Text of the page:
Another way to fix this is perhaps one of the best solutions: use a character set that includes as many characters as possible. This is known as Unicode, which is technically a character encoding, but for the sake of this post, it’s synonymous with a character set. You should use the Unicode character encoding as much as possible, as it is designed to replace many character encodings all at once.
The character encoding that your browser uses by default is generally set by some code in the web page itself using a special meta tag (it can be set using other methods as well):
This meta tag specifies the UTF-8 encoding, which is a form of Unicode. Make sure web pages you create use this meta tag and place it as early in the HTML code as possible because the browser interprets all the remaining characters in the HTML code according to it.
If you’re wondering why you shouldn’t just use an image to display your troublesome text, remember that you probably want that text indexed by the search engines, and they most likely can’t read the text in the image. Attempting to you use an alt attribute on the image, you’ll find that the engines will generally not apply the same importance to text in the alt attribute as to real text. In addition, www.google.com as well as Google’s SERPs use Unicode. This means that Google is using Unicode as a catch-all character set to maximize the likelihood that all characters shown on the SERPs (which in a sense, Google does not have control over that content) will display correctly.
Last week, in a rare unified move, all three major search engines announced support for a new “canonical URL tag” designed to help search engines understand a website with multiple URLs displaying the same content. Basically, all a site owner needs to do is add this tag to the head section of all versions of a duplicated page. So, for example, this tag:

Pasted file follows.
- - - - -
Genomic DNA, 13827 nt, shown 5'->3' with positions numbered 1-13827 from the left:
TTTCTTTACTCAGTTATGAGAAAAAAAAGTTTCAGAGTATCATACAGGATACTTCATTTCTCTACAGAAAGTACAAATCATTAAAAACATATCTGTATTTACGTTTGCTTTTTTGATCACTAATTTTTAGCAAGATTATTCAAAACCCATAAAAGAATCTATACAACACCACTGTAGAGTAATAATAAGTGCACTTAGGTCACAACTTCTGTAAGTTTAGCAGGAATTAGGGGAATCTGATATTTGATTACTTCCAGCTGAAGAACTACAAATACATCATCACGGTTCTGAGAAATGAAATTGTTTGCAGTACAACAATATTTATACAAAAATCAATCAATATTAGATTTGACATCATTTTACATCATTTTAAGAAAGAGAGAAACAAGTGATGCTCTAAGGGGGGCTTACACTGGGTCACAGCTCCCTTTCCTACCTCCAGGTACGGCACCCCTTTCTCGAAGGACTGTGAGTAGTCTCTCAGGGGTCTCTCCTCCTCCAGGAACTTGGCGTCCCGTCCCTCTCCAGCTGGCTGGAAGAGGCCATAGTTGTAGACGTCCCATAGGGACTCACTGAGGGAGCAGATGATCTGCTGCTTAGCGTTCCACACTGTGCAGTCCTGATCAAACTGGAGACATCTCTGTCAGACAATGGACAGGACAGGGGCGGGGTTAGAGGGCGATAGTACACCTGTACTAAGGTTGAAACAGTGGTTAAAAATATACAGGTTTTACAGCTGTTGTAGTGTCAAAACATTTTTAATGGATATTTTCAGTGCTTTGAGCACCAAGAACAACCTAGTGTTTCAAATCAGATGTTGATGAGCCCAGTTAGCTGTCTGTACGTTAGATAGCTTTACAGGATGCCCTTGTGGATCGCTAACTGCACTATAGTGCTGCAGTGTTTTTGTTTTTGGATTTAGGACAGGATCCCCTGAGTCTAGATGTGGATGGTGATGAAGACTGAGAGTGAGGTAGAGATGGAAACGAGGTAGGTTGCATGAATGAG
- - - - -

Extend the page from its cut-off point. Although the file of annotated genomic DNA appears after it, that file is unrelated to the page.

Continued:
would be added to the head section of all the versions of the same page shown below:
By adding the canonical tag to all these potential versions of the page, it tells search engines that all these URLs are essentially the same page and should be treated as such. This allows them to easily determine which page should be listed and at the same time ensure that all the linking value for these pages is preserved and combined under one URL.
The introduction of this new tag provides an alternate way for site owners to address duplicate content issues created by the way their site is designed. Up until now, the only solution that worked for all three search engines was to restrict the access of the robots to duplicate pages using instructions in the robots.txt file, robots meta tags or both. Any website owners that have been using the robots meta tag or robots.txt file to deal with this and who decide to switch to the tag will need to remove any instructions restricting access to duplicated pages from their robots.txt files and/or remove the robots meta tags so that search engines can find the new canonical URL tags.
Unfortunately, for some websites, using the robots meta tags and robots.txt file may continue to be the only viable solution to duplicate content, because although this new tag addresses the issue of which page should be indexed, it does not resolve the crawling problem associated with duplicate URLs. Since search engine robots do not realize that these pages are all the same until after they have been crawled and indexed, they may still waste valuable crawling time accessing the same content and potentially delaying the indexing of unique content. Furthermore, all three search engines have indicated that they will view the canonical URL tag as a “suggestion” and will still be using alternate means to determine which URL should be displayed in duplicate content situations. This is why the best course of action is not to give search engine duplicate URLs in the first place and using robots.txt, robots meta tags or the canonical URL tag should only be used if there is no way to program the site to be search engine friendly.
More details about this new tag can be found here: